The war of words over the best way to balance Minnesota's budget continues, but it isn't between Gov. Mark Dayton and Republican lawmakers.
Instead, the Republican and Democratic Party chairs are criticizing each other. The tit-for-tat started when Republican Party Chair Tony Sutton dusted off some 2010 campaign rhetoric to criticize Dayton.
Sutton said any government shutdown should be pinned on Dayton, a DFLer. He also resorted to 2010 campaign talking points to suggest Dayton isn't capable of leading the state.
"It's an easy to thing to do to laugh off the connection between Mark Dayton closing his U.S. Senate office when things got dicey, and his willingness -- even eagerness -- to shut down state government over tough budget negotiations," Sutton said. "The governor's history of taking a time out when things get tough is well documented."
Party leaders are often willing to use sharper rhetoric than elected officials, and Sutton didn't hold back. He called Dayton erratic and said his politics are Machiavellian.
Sutton brought up the governor's "privileged life" as an heir to the Dayton Hudson department store fortune, saying Dayton never had to work a day in his life.
Sutton's comments prompted an angry reaction from DFL Party Chair Ken Martin. He said Sutton and Deputy Republican Party Chair Michael Brodkorb were resorting to "character assassination."
"We're going closer to a government shutdown, and each day that we go on and this type rhetoric exists is one less day that we have to come to a solution," Martin said. "It doesn't get us any closer. In fact, it creates a bigger divide."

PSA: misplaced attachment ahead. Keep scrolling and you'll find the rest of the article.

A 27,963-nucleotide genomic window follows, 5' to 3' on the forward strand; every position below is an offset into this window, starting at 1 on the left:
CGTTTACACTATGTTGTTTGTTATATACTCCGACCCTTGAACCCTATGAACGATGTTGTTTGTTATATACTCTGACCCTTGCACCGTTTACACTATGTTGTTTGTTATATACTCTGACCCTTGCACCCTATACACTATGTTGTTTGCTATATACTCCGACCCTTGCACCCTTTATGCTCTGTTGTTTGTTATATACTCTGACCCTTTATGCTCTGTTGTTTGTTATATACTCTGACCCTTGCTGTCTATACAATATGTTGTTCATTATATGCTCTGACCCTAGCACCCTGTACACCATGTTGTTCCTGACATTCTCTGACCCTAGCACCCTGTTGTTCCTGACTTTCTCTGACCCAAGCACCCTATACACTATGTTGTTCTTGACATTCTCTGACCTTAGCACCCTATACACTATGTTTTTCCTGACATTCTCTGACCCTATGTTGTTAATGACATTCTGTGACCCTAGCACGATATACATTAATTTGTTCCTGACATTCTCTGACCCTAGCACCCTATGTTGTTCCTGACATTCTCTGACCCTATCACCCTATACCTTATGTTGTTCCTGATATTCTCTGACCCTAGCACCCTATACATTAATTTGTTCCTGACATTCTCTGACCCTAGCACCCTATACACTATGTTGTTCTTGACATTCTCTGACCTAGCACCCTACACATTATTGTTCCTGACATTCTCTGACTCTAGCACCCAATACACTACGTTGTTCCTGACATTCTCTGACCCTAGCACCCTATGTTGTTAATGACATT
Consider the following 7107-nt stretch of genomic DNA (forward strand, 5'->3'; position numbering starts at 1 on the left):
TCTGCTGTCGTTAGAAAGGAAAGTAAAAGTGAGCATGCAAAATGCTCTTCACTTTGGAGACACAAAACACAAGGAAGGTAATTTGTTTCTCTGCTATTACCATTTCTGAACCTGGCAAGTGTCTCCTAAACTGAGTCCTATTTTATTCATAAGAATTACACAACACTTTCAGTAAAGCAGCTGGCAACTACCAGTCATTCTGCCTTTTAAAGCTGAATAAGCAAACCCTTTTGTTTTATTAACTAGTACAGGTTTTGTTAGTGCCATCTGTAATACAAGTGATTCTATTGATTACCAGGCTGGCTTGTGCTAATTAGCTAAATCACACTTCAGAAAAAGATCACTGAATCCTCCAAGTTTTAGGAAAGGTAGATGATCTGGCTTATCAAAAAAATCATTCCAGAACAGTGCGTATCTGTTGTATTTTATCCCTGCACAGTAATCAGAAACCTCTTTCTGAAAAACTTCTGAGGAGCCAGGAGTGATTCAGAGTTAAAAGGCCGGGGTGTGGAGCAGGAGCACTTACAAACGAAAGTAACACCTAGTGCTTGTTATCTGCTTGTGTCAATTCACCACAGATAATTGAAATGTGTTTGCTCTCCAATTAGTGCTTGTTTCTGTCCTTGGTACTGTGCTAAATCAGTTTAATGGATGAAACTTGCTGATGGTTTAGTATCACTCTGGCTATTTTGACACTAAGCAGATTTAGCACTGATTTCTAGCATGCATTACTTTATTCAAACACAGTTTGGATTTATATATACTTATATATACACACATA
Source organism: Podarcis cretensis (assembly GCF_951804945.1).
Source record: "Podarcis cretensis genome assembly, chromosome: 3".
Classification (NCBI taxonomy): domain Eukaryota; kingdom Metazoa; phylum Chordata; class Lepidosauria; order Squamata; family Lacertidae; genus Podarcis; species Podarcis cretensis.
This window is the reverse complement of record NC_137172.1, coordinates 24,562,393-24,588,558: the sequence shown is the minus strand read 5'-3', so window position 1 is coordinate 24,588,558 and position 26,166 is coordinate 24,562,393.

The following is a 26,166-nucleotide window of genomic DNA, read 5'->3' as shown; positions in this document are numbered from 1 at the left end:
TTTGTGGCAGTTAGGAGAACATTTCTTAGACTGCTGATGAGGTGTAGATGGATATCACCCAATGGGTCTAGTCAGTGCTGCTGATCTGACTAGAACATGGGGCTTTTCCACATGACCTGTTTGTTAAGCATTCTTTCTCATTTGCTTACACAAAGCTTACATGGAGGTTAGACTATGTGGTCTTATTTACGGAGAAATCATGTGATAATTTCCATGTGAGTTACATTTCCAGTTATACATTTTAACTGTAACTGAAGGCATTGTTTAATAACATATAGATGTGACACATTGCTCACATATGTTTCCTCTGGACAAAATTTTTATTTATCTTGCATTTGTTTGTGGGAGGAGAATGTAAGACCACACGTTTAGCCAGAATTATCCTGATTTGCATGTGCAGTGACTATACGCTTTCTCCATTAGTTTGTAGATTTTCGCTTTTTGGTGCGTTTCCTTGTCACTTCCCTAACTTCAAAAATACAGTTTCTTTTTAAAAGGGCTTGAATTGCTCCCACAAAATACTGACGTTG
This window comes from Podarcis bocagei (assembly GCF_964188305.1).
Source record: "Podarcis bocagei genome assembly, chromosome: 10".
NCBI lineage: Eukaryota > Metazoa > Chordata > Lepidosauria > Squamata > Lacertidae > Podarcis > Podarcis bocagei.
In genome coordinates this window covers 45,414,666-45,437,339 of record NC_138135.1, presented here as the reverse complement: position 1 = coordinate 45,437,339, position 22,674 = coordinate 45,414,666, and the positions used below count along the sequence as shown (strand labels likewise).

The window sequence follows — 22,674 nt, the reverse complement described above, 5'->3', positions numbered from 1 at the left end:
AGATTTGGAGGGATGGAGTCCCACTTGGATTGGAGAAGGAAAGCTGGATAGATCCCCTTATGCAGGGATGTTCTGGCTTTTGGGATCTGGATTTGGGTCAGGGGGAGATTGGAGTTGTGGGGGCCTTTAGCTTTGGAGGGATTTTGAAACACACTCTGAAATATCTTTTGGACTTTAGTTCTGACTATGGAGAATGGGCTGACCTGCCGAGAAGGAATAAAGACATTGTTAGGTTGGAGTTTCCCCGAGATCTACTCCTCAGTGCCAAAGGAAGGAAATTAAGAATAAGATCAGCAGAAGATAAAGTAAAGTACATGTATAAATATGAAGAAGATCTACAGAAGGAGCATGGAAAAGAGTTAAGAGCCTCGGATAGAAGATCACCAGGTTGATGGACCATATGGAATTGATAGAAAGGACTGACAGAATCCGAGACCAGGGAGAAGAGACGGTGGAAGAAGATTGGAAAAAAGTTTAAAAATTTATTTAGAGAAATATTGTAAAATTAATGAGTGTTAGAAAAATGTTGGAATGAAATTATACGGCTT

It's hard to imagine the divide getting much bigger. The GOP started a new website blaming Dayton for a shutdown, while the labor-backed group Alliance for a Better Minnesota is running TV ads urging people to reject the GOP budget.
The two sides couldn't reach a budget deal during the legislative session. Dayton will have to call lawmakers back for a special session before July 1 to avoid a state government shutdown.
Dayton, DFL House Minority Leader Paul Thissen and DFL Senate Minority Leader Tom Bakk made four stops across the state Thursday to highlight their differences with the Republican majority in the Legislature. Before he stepped on a plane at the St. Paul airport, Dayton said the impasse will be broken only when the public weighs in.
"After my experience the last couple of weeks, offering a compromise, coming halfway and being totally rejected by Republicans who say they won't budget a dollar -- it will take the people of Minnesota telling those legislators that we want a reasonable compromise."
Dayton wants a mix of spending cuts and higher income taxes on Minnesota's top earners to help erase the $5 billion projected budget deficit. Republicans say they can erase the deficit through spending cuts alone. Neither side has moved off their position since Dayton scaled back his income tax hike last week.
Since then, Republicans have said Dayton refuses to negotiate the particulars of the budget he eventually vetoed. Dayton shot back that many GOP members of the House and Senate are extremists who don't know how government works.
"When you call someone an extremist, when you say that a $34 billion budget is barbaric, you certainly aren't positioning yourself for negotiations," Sutton said.